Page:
About fifteen years ago, I was taking a break in my highly stressful job as night crew stockperson at a major retail store. I worked from 9pm to 7am — even longer hours during the holiday season. Richard Simmons was on David Letterman during this memorable break time. Little did I know that he had a message for reducing both my stress and my waist line.
Simmons revealed he lost ten pounds just by cutting all soda out of his diet. Now, working a graveyard shift, I thought I had to drink about three liters of caffeinated cola per day just to stay awake on the job. Plus, I liked the taste. I said to the TV, “Ah, Richard, what a sap!”
Fifteen years later, I bow to the wisdom of Richard Simmons. (I’d thought I’d be run over by aardvarks before I would ever type that). Not only will you have less weight, you will less stress with less soda consumption. You will also find that you will have more energy for dealing with what you need to get done.
What’s in a Name?
In order to begin drinking less soda for less stress, you need to know what I’m talking about. “Soda” is what I grew up calling the heavilysweetened carbonated beverages that are all around us. In other parts of the world, this drink is called “soda pop”, “pop”, “fizzy drinks” and “soft drinks.” I am also including diet sodas in this bunch as well as any non-caffeinated carbonated drinks like root beer or orange soda.
I’m not saying all sodas should be banned. I still drink a glass as a treat about four or five times a year. But drinking three liters a day like I did a decade ago is not recommended, unless you like twitching 24/7.
Soda may increase your stress levels; and tress can make you fat. How does this happen? When our bodies are stressed, it produces a hormone called cortisol. Cortisol helps the body maintain the “flight or fight” mode. Unfortunately, it also increases a person’s appetite. It also may increase abdominal fat in people with certain genetic predispositions.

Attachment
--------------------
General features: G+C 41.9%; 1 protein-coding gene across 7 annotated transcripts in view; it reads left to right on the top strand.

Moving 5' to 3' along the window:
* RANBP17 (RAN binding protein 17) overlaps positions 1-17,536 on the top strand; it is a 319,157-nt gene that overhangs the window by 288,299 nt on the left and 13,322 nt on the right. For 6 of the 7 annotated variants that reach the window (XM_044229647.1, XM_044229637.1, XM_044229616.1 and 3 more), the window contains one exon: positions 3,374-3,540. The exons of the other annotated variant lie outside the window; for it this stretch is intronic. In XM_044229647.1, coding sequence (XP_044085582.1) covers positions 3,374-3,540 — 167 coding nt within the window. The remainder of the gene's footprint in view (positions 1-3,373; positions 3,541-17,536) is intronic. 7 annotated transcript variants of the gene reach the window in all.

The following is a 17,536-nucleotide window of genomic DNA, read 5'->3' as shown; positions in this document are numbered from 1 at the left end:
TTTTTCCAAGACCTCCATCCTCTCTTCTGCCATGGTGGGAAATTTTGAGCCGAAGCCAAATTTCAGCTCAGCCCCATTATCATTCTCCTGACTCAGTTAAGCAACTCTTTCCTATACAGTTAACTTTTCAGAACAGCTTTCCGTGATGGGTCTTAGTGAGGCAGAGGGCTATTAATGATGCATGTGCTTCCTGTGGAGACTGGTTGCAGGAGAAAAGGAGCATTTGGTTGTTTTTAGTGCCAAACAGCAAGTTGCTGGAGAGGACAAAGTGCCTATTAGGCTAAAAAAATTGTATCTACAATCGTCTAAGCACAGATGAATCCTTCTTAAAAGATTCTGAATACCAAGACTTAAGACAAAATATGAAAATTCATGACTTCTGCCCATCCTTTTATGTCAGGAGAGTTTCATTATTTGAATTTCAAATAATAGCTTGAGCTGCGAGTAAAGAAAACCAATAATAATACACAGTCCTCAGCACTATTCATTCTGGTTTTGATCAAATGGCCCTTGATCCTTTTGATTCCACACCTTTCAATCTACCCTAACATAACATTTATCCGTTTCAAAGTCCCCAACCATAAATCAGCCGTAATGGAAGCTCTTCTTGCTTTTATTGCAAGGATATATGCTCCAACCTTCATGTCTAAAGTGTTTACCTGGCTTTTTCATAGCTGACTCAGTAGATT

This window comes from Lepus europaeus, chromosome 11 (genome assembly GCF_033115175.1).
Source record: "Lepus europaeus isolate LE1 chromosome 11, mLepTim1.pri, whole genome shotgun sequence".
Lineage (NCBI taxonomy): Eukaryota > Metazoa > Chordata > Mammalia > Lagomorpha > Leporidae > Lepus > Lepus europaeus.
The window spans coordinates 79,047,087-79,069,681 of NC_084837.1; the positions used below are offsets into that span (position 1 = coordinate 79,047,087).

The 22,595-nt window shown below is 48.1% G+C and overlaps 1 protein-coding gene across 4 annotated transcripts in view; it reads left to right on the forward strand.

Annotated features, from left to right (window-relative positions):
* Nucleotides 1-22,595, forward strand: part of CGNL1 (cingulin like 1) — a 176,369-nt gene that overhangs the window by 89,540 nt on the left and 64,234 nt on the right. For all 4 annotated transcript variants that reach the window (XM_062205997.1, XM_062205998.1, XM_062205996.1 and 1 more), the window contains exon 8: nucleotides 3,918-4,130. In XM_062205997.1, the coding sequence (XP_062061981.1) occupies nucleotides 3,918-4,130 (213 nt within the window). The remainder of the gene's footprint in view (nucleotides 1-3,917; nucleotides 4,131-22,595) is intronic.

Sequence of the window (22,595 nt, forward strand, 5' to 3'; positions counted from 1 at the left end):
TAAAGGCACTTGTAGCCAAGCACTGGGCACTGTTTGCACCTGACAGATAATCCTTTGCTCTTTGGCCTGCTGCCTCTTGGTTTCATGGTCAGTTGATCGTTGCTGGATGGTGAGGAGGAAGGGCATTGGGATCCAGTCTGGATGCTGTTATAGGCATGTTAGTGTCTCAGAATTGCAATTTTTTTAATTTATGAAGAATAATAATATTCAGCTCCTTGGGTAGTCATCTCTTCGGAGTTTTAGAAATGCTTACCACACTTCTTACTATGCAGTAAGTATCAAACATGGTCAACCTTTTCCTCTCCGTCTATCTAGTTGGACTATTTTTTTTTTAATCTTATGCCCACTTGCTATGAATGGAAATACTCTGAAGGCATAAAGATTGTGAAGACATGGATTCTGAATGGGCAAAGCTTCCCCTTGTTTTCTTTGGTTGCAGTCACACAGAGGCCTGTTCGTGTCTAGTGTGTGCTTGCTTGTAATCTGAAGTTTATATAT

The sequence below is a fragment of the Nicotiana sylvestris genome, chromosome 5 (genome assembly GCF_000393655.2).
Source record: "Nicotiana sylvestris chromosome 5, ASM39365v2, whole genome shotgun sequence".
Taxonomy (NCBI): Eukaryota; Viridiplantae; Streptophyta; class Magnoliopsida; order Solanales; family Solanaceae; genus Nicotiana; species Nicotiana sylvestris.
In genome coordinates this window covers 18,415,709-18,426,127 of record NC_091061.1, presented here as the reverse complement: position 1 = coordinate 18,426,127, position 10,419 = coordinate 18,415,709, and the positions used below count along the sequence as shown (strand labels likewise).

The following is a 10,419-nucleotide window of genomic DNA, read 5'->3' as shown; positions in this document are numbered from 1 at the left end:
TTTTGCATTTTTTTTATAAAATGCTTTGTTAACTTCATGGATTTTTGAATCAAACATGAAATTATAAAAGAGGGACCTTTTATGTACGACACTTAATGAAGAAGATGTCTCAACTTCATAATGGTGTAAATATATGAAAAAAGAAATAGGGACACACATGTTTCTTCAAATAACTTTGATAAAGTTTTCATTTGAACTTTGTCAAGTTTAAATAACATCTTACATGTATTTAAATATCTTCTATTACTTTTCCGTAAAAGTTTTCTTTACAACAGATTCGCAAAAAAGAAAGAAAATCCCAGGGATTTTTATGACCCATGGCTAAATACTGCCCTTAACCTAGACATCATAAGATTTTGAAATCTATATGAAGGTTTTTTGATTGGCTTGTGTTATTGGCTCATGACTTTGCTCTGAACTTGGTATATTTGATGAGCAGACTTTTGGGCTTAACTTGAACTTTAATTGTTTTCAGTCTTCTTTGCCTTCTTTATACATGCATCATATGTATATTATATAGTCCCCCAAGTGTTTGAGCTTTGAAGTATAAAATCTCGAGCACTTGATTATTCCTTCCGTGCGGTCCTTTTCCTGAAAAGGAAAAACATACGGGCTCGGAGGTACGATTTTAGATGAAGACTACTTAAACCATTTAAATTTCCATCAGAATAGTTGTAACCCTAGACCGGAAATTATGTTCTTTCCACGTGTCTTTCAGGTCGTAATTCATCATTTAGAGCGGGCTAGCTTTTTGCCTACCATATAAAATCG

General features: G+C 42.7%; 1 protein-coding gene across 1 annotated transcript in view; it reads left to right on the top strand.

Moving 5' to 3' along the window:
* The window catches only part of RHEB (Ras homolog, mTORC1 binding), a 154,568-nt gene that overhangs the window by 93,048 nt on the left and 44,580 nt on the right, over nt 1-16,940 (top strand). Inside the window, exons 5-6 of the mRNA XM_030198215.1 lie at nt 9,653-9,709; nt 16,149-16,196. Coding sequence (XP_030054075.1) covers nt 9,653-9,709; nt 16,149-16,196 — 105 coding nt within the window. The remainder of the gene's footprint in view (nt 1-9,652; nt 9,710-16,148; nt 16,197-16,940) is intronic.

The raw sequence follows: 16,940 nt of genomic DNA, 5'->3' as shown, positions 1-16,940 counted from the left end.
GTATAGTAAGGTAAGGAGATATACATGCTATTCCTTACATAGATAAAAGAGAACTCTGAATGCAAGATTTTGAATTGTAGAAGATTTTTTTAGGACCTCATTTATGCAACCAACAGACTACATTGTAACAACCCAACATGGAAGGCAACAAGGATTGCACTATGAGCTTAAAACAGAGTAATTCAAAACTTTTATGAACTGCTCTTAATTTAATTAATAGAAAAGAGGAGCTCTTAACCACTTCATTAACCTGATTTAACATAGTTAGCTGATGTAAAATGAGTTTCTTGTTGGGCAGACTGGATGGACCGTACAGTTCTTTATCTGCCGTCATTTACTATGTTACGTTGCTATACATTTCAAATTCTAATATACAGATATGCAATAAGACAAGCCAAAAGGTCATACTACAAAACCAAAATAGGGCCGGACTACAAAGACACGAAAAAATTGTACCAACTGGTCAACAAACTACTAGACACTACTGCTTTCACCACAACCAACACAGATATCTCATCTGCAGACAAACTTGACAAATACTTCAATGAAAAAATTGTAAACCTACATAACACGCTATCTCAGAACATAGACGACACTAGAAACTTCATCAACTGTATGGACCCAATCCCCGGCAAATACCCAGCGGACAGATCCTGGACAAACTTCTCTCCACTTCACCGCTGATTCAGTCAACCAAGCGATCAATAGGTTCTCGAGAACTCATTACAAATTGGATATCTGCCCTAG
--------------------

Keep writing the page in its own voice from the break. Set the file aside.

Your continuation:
Soda drinkers may also experience high blood pressure and an increased body mass index, according to a 2011 study by the School of Public Health at the Imperial College of London. People in the study who drank soda also ate an average of 400 more calories per day than non-soda drinkers.
Get to a Doctor
I was constantly tired and nervous. I couldn’t concentrate enough to finish complex tasks and wondered why I wasn’t getting much sleep. Soda was not the main cause of these symptoms — at least, not in my case.
Since childhood, I have suffered from major depression, which can cause all of those symptoms, but the soda seemed to intensify them. No one in my family make the connection when I was a child in the 1970s, or else I doubt my parents would have let me drink caffeinated soda. However, the Mayo Clinic notes that there is no direct link between caffeine and depression.
Also have your doctor help you put a diet and exercise plan together before doing anything drastic.
Like alcohol, soda puts on calories with no nutritional value whatsoever. This makes you fat, which can lead to you experiencing even more stress. They also really dehydrate your body, making you urinate more than your fluid intake. Dehydration can also leave you tired, dizzy and irritable.
Like alcohol, you will have some withdrawal symptoms, including depression — but not as bad as alcohol withdrawal. Taper off of the soda gradually, so eventually will come the day when you don’t drink any at all. Ask your doctor to help construct a withdrawal plan to aim for.
Drink water, herbal teas, fruit juices or milk instead. Don’t just switch to diet sodas. It will take a month or more for the good effects like better sleep to kick in, so recruit trusted friends and family members to help you stick with your soda reduction plan. You’ll be glad you did. Hopefully, you won’t take nearly fifteen years to figure that out.
“The Diet Cure.” Julia Ross. Penguin; 2000.
MedicineNet.com, “Stress, Hormones and Weight Gain.” Melissa Conrad Stoppler, MD. http://www.medicinenet.com/script/main/art.asp?articlekey=53304
National Public Radio. “Drinking Soda May Increase Your Blood Pressure.” April Fulton. February 28, 2011. (Article also notes that people who drank soda tended to have a higher body mass index.) http://www.npr.org/blogs/health/2011/03/07/134137041/drinking-soda-may-increase-your-blood-pressure
Mayo Clinic, “Caffeine and Depression — Is There a Link?” Daniel K. Hall-Flavin, MD. http://www.mayoclinic.com/health/caffeine-and-depression/AN01700
Author’s personal experience.